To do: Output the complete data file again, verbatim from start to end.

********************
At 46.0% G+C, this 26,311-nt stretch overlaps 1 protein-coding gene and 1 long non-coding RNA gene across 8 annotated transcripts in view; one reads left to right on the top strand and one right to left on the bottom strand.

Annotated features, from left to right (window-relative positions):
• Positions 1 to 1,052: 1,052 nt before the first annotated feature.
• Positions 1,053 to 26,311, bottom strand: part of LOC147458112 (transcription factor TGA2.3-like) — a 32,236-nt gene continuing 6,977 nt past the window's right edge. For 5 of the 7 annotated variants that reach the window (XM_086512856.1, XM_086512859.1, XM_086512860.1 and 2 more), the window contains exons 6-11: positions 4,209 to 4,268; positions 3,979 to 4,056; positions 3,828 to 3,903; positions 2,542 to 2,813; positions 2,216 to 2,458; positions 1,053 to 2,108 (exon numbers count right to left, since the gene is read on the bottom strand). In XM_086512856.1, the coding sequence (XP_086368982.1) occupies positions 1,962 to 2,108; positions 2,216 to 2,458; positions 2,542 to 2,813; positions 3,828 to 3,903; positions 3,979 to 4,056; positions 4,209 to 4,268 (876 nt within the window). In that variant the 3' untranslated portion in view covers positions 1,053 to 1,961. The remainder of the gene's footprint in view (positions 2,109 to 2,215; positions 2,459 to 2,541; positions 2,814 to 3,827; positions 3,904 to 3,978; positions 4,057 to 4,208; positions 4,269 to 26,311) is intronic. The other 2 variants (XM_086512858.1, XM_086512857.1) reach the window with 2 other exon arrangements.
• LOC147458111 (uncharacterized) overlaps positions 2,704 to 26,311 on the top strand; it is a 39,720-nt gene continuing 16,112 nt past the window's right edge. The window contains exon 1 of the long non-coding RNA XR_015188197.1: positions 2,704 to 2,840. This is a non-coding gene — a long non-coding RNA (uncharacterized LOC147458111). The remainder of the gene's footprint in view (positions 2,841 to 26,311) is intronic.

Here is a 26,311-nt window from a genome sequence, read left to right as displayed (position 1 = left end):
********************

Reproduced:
At 46.0% G+C, this 26,311-nt stretch overlaps 1 protein-coding gene and 1 long non-coding RNA gene across 8 annotated transcripts in view; one reads left to right on the top strand and one right to left on the bottom strand.

Annotated features, from left to right (window-relative positions):
• Positions 1 to 1,052: 1,052 nt before the first annotated feature.
• Positions 1,053 to 26,311, bottom strand: part of LOC147458112 (transcription factor TGA2.3-like) — a 32,236-nt gene continuing 6,977 nt past the window's right edge. For 5 of the 7 annotated variants that reach the window (XM_086512856.1, XM_086512859.1, XM_086512860.1 and 2 more), the window contains exons 6-11: positions 4,209 to 4,268; positions 3,979 to 4,056; positions 3,828 to 3,903; positions 2,542 to 2,813; positions 2,216 to 2,458; positions 1,053 to 2,108 (exon numbers count right to left, since the gene is read on the bottom strand). In XM_086512856.1, the coding sequence (XP_086368982.1) occupies positions 1,962 to 2,108; positions 2,216 to 2,458; positions 2,542 to 2,813; positions 3,828 to 3,903; positions 3,979 to 4,056; positions 4,209 to 4,268 (876 nt within the window). In that variant the 3' untranslated portion in view covers positions 1,053 to 1,961. The remainder of the gene's footprint in view (positions 2,109 to 2,215; positions 2,459 to 2,541; positions 2,814 to 3,827; positions 3,904 to 3,978; positions 4,057 to 4,208; positions 4,269 to 26,311) is intronic. The other 2 variants (XM_086512858.1, XM_086512857.1) reach the window with 2 other exon arrangements.
• LOC147458111 (uncharacterized) overlaps positions 2,704 to 26,311 on the top strand; it is a 39,720-nt gene continuing 16,112 nt past the window's right edge. The window contains exon 1 of the long non-coding RNA XR_015188197.1: positions 2,704 to 2,840. This is a non-coding gene — a long non-coding RNA (uncharacterized LOC147458111). The remainder of the gene's footprint in view (positions 2,841 to 26,311) is intronic.

Here is a 26,311-nt window from a genome sequence, read left to right as displayed (position 1 = left end):